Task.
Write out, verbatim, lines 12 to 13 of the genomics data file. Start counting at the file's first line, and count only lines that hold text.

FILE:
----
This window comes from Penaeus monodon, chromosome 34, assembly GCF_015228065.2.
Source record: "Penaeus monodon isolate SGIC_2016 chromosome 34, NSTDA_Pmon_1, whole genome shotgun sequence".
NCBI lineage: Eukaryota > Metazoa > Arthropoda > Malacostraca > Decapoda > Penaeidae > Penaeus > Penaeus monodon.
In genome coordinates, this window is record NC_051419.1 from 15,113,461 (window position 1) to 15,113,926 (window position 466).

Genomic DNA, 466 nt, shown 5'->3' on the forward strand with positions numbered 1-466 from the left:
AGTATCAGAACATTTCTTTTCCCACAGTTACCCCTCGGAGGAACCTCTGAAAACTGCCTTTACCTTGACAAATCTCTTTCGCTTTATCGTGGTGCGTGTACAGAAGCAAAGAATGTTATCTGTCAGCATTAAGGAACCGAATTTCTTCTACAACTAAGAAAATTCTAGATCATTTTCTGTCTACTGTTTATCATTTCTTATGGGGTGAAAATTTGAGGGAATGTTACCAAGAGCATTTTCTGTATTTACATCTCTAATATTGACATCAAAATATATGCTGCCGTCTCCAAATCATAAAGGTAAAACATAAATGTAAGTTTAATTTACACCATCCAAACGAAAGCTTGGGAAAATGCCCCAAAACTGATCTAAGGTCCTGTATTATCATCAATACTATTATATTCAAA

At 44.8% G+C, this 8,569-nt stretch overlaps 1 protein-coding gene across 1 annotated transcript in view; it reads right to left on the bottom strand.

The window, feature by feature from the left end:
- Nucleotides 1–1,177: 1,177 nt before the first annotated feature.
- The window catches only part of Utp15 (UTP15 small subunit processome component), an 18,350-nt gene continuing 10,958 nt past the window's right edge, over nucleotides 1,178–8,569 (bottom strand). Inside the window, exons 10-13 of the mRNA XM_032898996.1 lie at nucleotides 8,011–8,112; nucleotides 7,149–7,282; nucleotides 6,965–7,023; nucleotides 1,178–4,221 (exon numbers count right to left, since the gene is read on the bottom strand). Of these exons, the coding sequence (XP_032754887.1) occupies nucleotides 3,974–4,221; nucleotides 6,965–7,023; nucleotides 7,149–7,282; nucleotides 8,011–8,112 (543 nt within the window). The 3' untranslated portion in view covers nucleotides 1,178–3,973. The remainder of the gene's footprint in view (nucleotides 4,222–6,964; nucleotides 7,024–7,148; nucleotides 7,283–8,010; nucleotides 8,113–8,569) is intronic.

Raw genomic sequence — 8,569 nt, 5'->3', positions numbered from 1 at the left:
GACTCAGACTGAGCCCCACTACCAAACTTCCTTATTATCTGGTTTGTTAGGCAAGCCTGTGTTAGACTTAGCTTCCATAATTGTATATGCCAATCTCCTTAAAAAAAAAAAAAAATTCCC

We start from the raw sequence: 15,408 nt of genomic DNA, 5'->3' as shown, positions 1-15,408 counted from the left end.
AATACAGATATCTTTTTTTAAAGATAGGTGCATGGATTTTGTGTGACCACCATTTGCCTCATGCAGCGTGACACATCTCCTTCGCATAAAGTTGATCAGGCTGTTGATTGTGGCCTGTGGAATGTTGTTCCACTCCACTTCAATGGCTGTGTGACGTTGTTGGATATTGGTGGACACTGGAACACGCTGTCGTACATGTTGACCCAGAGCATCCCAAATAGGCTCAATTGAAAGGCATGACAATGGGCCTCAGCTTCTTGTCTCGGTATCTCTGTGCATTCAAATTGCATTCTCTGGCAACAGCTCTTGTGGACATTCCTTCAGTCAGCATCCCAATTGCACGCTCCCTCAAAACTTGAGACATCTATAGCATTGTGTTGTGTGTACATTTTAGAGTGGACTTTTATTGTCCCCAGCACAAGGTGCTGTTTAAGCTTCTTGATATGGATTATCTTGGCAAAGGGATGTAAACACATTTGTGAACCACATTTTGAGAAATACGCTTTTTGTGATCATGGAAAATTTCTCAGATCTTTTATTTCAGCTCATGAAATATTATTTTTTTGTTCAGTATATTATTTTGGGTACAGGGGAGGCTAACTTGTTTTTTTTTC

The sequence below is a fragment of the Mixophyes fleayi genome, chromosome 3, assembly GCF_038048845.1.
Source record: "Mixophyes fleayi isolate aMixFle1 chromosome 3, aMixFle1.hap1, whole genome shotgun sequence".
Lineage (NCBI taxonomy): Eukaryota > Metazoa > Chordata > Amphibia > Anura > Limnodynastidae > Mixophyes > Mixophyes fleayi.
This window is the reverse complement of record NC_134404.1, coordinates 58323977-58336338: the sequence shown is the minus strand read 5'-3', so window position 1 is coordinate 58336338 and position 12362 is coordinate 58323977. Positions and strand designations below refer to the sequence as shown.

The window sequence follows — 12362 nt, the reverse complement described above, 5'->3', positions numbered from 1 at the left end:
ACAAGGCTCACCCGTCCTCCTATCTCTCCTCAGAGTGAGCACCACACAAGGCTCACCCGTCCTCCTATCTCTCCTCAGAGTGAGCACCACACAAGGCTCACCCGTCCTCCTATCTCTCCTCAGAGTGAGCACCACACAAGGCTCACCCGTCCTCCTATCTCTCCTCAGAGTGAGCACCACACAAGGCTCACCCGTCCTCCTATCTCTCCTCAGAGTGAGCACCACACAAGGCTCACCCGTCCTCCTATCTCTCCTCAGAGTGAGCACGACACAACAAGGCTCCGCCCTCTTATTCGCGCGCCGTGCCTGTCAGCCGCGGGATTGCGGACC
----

GACTCAGACTGAGCCCCACTACCAAACTTCCTTATTATCTGGTTTGTTAGGCAAGCCTGTGTTAGACTTAGCTTCCATAATTGTATATGCCAATCTCCTTAAAAAAAAAAAAAAATTCCC

We start from the raw sequence: 15,408 nt of genomic DNA, 5'->3' as shown, positions 1-15,408 counted from the left end.